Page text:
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This blog is about the fascinating, fun, and challenging things about the English language. I hope to entertain you and to help you with problems or just questions you might have with spelling and usage. I go beyond just stating what is right and what is wrong, and provide some history or some tips to help you remember. Is something puzzling you? Feel free to email me at wordlady.barber@gmail.com.
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Monday, November 29, 2010

A grey (gray?) area

Yesterday in Canada was our annual football championship, the Grey Cup. The trophy is named after one of our Governors General, but for those of us who are more interested in language than in football, the burning question is: why do we have two spellings for the colour grey? The Anglo-Saxon word, graeg, diverged into some forms with “a”, parallel to the evolution of the word “clay”, and some with “e”, parallel to the evolution of the words “whey”, “fey”, and … “key” (how annoying English spelling is!). Blithely ignoring both the lexicographers who favoured “gray” and also, more justifiably, the pundits who maintained that “gray” and “grey” were two different shades (!), the British public finally opted for “grey”. Americans prefer “gray”. Canadians use both, but “grey” more often. The family name, which can also be spelled both ways, was originally a nickname for someone with grey hair.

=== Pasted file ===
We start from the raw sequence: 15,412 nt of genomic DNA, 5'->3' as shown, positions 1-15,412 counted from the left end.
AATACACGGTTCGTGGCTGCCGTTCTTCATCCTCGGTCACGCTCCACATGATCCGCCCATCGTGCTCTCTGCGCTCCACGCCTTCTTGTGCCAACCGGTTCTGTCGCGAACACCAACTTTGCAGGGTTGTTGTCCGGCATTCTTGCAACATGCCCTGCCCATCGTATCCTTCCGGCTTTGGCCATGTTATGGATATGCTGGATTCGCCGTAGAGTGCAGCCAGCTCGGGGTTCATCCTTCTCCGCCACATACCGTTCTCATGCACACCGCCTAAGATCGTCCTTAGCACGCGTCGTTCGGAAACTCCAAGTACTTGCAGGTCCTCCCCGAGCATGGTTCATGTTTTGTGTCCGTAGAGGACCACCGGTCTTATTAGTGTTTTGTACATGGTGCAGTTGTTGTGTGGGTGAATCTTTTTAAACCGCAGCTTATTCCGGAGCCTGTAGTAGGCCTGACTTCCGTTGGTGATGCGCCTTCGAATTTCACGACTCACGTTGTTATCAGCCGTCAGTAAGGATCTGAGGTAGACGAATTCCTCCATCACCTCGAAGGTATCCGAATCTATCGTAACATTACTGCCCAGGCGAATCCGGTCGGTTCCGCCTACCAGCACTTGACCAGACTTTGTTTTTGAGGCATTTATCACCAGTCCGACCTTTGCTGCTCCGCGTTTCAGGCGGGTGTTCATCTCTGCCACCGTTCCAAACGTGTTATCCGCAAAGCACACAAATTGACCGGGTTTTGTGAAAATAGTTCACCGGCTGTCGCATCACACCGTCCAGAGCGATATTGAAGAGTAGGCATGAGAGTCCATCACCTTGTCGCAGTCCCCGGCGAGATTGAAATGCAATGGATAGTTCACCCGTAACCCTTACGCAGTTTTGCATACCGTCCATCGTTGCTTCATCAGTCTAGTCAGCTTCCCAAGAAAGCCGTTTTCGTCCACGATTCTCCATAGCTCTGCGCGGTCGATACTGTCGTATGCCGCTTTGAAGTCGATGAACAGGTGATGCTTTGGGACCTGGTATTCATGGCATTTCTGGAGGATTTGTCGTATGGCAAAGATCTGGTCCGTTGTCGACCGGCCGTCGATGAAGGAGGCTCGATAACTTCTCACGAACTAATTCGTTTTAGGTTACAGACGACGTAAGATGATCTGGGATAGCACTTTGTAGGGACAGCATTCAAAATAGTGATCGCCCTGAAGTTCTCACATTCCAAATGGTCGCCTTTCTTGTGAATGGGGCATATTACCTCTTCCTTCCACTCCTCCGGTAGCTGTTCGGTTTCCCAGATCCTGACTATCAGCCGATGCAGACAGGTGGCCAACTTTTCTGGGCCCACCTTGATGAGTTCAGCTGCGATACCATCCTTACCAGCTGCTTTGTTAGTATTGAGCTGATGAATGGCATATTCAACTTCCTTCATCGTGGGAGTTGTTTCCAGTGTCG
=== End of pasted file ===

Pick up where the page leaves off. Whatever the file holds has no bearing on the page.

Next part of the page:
I'm curious to know which spelling you use. Post it in the comments!

2 comments:

  1. I (Canadian) use "grey". It just feels.... greyer, somehow!

    ReplyDelete
  2. I, as a true alien, I have even missed there was a difference, so I'll have to make up my mind ... "gray", or "grey" ? It'll be a while ...

    Glancing on the right, to the "popular comments" column, I'll rather offer a belated comment: I would have very much favored the "Hallowe'en", as it shows more "detail", but I gave up; people - even in the civilized places of the world would most likely frown upon seeing aliens ready to "teach" them ... their own language! As Ms. Eliza Doolittle would say "... (to pay you for) teaching me my own language ?!" :)

    But why would I think English spelling annoying ? I prefer to think of it as being an archaeological field.

    Thanks again.

    ReplyDelete

About Me

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Canada's Word Lady, Katherine Barber is an expert on the English language and a frequent guest on radio and television. She was Editor-in-Chief of the Canadian Oxford Dictionary. Her witty and informative talks on the stories behind our words are very popular. Contact her at wordlady.barber@gmail.com to book her for speaking engagements; she can tailor her talks to almost any subject. She is also available as an expert witness for lawsuits.